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The Mallard’s Song

by Anna Mallikarjunan

The natural world of birds, trees, and skies has always been my sanctuary. It stills my restless heart and brings a sense of inner sanity and clarity. This feeling is best described by the Sanskrit word satsangam, which translates to “in the company of the true or the wise.” I have come to see that when our minds are open and sensitive, even vulnerable, the universe reveals glimpses of a primordial,  timeless love. This love cannot be practiced and is neither sentimental nor emotional. It is hidden in the deep recesses of oneself and surfaces only when we release our obsession with habitual thoughts and our deathly grip on illusions we nurture out of fear. When we recognize this love, we realize it has always been there. But although we may know it intimately, it is not personal and cannot be held or given continuity through our thoughts and emotions. We also begin to see that this love is not separate from beauty. It is in the dark, pleated barks of a tree, the sweet crunch of grapes, the delicate petals of a wild dandelion, the footprints of a squirrel in the snow, and the quiet, upward gaze of a robin.

In the heart of Montreal is a small green oasis, officially home to an independent high school. But during the height of the pandemic, it was transformed into a haven for many who reside in its vicinity. Within this space flows a rectangular pond embanked on all sides by a low stone wall. The pond is surrounded by a variety of the most beautiful trees, including ancient maples and evergreen pines. On some days when the water is placid, their reflection in it brings a sense of peace and awe. For several years now, I have seen mallards inhabit this pond for brief interludes along their migratory journeys. But early in April 2020, amidst lockdown, a male and female arrived to make it their home for the summer. I would see them— the male with his iridescent green head and the female with her mottled brown body—on my daily walks as they drifted slowly on the water or rested on its banks. One evening, a few weeks after their arrival, I noticed the male wading alone. The sound of a quack came from somewhere above the pond. I looked up at an apartment building, about five storeys high. There was the female, perched on its rooftop. She received an answering call from the male and slowly hopped back from the ledge toward the roof of the building. I gathered she must be nesting there.

For although not entirely a surprise, it was incredible to see two little ducklings appear on the pond a few days later. I marvelled at how the parents had accomplished this seemingly impossible feat. The little ones seemed so tender. They must have been barely a day old but swam rapidly through the water, fully connected with their new surroundings. In watching their vulnerability, my feelings of protectiveness combined with a certain apprehension at how they would survive the lingering effects of the Canadian winter. It was something I didn’t want to ponder over, especially since it turned chilly that night, although not unusual for early April in Montreal. The following morning, the twittering of sparrows and the songs of the robin trickled in with the rays of the sun. Near the pond, however, the air was filled with a different sound—the call of ravens. Several were circling, calling out loudly to each other. My heart sank as I saw the parents wading alone. And my worst fears were confirmed when I spotted a pair of ravens hovering over the bank further down from where I stood. I returned to where the parents were swimming. The male appeared unsure and a little lost, but he stayed close to his mate, never losing sight of her, even for a moment. The mother swam about busily, eating and drinking what the pond’s surface provided her with. But underneath the activities of her body, her presence was palpably serene. I stood there, weeping, unable to bear what appeared to be her stoic grief. The following days felt quiet and solemn, and the silence of the pandemic seemed to hold the mourning of all creation. During this time, I discovered that grief is not painful when I remain with it, when I don’t translate or avoid it through my beliefs, ideas, and memories. Grief, then, is not very different from love; in it is a wholeness of the heart and mind being in complete harmony with each other and the world. In the words of the great sage and teacher, J. Krishnamurti:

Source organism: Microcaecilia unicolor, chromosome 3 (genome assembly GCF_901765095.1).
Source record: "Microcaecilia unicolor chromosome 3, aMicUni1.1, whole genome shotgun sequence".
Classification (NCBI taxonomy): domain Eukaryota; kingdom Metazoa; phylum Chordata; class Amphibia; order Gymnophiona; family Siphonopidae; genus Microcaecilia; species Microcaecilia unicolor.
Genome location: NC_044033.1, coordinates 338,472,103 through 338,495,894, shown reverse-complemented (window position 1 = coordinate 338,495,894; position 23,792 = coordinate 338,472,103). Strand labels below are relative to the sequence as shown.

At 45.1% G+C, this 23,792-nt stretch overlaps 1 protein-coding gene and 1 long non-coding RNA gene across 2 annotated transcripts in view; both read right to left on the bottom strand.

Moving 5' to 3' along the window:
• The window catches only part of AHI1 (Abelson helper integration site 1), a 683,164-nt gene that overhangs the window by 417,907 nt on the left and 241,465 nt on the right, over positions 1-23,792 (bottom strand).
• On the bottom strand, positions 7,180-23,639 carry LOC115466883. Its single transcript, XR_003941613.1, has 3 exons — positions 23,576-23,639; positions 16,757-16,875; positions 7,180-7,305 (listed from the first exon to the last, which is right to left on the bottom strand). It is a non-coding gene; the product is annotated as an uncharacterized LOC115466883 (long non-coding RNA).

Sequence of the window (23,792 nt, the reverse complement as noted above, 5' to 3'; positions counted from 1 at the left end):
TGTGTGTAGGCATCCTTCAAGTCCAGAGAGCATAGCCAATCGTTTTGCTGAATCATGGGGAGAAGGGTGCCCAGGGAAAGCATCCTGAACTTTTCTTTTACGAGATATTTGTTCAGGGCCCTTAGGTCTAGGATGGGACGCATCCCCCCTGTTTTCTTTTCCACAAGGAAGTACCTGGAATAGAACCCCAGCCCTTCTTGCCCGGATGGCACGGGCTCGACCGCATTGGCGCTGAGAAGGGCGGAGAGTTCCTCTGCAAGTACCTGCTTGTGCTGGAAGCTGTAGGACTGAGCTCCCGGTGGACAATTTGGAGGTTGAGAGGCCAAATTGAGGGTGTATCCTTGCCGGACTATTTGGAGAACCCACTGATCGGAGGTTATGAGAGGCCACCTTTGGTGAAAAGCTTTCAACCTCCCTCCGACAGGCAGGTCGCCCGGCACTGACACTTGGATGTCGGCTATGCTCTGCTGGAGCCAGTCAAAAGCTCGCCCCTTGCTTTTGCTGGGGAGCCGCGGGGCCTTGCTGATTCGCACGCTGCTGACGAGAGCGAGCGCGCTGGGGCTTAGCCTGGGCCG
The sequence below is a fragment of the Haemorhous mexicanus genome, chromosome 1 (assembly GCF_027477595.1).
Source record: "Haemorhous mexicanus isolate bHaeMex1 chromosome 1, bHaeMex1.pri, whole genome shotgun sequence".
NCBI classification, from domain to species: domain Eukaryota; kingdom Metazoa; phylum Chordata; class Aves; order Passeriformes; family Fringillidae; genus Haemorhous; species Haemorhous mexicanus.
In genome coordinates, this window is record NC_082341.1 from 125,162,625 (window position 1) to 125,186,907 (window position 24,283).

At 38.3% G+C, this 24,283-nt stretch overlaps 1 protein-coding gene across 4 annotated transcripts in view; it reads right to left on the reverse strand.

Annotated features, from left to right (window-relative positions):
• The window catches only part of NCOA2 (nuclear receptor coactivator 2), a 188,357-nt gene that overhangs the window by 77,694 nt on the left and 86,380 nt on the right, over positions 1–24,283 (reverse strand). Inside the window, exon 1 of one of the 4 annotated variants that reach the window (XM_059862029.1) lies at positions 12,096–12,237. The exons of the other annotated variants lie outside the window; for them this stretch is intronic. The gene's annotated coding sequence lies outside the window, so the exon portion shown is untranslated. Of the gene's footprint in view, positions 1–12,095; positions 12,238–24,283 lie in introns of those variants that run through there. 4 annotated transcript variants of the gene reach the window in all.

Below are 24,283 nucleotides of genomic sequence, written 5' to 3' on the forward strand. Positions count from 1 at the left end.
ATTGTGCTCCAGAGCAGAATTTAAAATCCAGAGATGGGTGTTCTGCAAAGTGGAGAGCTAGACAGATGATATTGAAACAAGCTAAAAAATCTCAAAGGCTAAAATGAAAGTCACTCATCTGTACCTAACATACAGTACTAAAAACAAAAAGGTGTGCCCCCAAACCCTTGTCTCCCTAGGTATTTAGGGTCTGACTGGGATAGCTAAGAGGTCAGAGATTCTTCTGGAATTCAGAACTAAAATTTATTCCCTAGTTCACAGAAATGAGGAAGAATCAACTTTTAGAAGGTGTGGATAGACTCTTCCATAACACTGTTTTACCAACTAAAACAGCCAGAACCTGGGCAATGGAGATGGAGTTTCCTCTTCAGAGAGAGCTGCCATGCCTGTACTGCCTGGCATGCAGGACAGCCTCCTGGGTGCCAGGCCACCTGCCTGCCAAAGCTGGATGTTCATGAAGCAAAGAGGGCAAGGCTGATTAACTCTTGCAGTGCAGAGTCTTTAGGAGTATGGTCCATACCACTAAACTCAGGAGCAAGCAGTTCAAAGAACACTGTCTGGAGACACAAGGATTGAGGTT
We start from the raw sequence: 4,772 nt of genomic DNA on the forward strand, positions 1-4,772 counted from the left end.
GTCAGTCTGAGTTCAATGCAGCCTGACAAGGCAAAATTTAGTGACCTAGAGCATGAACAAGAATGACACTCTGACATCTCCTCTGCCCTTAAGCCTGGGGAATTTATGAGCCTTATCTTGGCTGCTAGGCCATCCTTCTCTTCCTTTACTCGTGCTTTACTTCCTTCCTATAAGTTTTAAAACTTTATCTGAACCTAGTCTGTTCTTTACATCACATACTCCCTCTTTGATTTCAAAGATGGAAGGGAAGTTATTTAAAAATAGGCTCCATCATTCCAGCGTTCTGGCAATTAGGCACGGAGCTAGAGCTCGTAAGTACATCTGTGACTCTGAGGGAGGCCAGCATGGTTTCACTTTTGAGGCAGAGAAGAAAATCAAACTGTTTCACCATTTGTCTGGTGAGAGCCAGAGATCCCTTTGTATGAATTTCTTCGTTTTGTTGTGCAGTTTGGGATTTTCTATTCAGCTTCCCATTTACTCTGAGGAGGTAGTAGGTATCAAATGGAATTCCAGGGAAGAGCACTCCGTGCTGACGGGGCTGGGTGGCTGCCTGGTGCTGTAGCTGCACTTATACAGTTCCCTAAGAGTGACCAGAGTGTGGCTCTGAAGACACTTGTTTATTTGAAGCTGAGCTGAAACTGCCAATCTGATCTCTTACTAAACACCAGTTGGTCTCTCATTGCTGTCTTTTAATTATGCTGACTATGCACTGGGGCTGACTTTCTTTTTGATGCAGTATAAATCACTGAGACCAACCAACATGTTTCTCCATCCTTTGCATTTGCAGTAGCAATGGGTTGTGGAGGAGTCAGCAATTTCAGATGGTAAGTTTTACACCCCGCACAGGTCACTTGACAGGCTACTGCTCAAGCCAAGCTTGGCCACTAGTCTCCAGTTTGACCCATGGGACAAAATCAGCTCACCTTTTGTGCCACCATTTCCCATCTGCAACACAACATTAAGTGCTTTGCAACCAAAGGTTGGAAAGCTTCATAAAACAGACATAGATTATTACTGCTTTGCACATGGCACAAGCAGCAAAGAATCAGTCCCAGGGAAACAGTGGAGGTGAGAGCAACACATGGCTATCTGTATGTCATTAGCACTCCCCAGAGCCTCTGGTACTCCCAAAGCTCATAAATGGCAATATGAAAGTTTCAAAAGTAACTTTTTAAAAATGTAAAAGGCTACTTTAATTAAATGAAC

“Sorrow is perhaps one of the greatest challenges, greatest demand on the human mind, on the human quality, and if you merely escape from it, run away, rationalize, then sorrow is your shadow. But with the ending of that there is passion, not lust but the passion that is the very essence of energy.”